Chronic pancreatitis may cause chronic abdominal pain. One type of drug that may be used to relieve the pain is nonsteroidal anti-inflammatory drugs (NSAIDs), which includes Voltaren (diclofenac), Advil or Motrin (ibuprofen), and Aleve (naproxen). These medications may also work to reduce the inflammation in the pancreas.

Another drug that may be prescribed for pain is Lyrica (pregabalin). This drug controls pain by having an effect on the central nervous system. In one study, the combination of antioxidants and Lyrica helped reduce the pain for 50% of people.

Common Side Effects of Chronic Pancreatitis Medications

Lyrica was approved in 2004 and can be prescribed in adults and children over the age of 4. It’s not recommended for use in people who are pregnant or breastfeeding.

Some of the most common side effects are: 

  • Blurred vision
  • Difficulty with concentration or paying attention
  • Dizziness
  • Dry mouth
  • Edema (swelling)
  • Sleepiness or drowsiness
  • Weight gain

NSAIDs are available over the counter and as a prescription. The use of NSAIDs long term may come with some risks. "Long-term use" is loosely defined as taking these medications at least three times a week for a period of about three months. The risks with NSAIDs are thought to increase as a person gets older.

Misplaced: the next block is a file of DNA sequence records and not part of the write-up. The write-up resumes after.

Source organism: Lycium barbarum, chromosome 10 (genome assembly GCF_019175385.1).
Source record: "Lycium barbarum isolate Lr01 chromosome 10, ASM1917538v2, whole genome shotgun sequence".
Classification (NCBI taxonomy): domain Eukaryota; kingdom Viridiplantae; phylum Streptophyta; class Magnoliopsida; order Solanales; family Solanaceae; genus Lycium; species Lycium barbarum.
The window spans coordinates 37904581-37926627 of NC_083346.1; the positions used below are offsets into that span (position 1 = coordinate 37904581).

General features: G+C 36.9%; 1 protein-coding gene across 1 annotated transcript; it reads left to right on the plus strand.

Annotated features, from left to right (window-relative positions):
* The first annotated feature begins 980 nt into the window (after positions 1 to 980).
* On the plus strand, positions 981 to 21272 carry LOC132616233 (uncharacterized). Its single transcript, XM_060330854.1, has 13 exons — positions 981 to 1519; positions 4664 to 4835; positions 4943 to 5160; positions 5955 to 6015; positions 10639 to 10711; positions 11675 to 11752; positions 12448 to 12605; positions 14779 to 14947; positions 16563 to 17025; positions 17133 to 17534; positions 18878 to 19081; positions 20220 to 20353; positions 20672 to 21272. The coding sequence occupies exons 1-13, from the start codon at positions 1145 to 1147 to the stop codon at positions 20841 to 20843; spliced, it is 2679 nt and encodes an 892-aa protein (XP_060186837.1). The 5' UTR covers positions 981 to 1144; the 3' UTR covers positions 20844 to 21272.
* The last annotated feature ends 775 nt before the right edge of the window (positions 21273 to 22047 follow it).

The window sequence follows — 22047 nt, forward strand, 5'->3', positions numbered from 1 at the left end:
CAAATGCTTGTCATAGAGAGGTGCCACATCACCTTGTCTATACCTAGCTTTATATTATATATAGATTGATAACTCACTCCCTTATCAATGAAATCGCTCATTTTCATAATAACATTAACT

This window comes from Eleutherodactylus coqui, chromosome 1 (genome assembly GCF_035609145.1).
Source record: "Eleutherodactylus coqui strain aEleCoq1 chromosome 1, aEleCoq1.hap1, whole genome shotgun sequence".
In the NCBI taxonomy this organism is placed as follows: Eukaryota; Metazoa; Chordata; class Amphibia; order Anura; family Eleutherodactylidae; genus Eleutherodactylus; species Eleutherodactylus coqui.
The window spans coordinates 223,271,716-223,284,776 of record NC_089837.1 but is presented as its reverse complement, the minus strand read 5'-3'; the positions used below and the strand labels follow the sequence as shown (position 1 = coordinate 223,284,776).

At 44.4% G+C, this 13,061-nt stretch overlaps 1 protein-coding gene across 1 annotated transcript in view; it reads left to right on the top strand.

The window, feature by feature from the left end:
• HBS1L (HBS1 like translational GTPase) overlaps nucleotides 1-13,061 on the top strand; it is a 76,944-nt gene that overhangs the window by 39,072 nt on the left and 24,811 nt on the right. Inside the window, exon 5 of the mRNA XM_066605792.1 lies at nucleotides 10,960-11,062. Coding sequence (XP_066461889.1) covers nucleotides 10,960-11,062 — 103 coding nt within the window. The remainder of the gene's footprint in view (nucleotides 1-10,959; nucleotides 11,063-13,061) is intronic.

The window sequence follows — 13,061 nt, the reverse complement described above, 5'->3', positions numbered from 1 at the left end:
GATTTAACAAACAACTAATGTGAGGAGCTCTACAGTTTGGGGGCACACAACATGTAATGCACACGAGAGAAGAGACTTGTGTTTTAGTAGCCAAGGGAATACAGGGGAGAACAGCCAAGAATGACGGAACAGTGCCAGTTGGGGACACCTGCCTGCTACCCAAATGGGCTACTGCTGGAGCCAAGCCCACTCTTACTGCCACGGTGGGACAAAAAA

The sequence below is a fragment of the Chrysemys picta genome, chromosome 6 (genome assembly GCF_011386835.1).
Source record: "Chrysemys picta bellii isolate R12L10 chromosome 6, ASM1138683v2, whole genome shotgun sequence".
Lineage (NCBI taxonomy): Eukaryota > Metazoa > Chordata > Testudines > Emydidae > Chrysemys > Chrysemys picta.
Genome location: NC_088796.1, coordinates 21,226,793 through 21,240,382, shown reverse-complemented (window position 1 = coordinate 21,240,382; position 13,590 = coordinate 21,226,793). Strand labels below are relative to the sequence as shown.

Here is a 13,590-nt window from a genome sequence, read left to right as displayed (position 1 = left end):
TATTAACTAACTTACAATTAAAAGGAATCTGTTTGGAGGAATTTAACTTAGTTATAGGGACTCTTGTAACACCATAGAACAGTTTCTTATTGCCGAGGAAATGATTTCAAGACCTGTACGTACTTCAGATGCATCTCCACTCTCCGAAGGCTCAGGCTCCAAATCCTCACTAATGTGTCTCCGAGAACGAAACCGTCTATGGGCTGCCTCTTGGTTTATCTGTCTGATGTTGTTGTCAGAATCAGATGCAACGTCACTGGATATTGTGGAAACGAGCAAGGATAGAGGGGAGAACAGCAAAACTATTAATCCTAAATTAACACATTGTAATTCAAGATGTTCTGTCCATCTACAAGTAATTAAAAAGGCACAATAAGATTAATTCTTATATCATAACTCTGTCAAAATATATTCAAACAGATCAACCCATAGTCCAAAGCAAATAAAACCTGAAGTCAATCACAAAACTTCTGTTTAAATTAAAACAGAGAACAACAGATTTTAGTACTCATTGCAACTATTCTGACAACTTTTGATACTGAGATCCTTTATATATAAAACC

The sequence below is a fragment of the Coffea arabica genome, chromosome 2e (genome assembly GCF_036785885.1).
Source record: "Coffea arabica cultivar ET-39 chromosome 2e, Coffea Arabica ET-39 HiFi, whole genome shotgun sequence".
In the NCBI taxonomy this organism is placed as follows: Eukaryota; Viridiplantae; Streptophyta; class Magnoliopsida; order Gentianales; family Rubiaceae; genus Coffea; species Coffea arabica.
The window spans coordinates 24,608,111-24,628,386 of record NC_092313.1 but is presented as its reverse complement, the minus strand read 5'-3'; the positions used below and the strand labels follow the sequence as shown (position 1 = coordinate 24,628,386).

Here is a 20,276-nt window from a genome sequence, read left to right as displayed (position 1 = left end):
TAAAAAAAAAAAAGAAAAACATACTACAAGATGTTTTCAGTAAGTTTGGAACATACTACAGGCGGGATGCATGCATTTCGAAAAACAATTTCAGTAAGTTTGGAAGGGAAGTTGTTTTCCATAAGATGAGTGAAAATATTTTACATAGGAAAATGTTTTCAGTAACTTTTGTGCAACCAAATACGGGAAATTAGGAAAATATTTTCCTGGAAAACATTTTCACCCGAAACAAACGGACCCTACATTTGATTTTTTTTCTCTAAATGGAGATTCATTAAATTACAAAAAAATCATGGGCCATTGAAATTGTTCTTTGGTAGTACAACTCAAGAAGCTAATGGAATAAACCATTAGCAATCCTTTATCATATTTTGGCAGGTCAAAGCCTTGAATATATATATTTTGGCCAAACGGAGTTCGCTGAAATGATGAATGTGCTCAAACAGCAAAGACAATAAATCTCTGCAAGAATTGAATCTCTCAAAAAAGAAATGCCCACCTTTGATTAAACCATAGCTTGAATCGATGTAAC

Some of the potential side effects of NSAIDs include: 

  • Bleeding in the gastrointestinal (GI) tract
  • Increased bruising
  • Increased risk of stroke (caused by lack of blood flow to the brain due to blocked or burst arteries), heart attack, and blood clots
  • Kidney damage
  • Stomach irritation and ulcers (open sores in the stomach)
  • Worsening symptoms of asthma (a condition that inflames, swells, and narrows the airways, making breathing difficult)

For the most part, antioxidants are safe to take long term. However, they may have adverse effects if they are taken in amounts that could be toxic. It’s important to follow instructions from a healthcare provider when supplementing with antioxidants in order to avoid any side effects.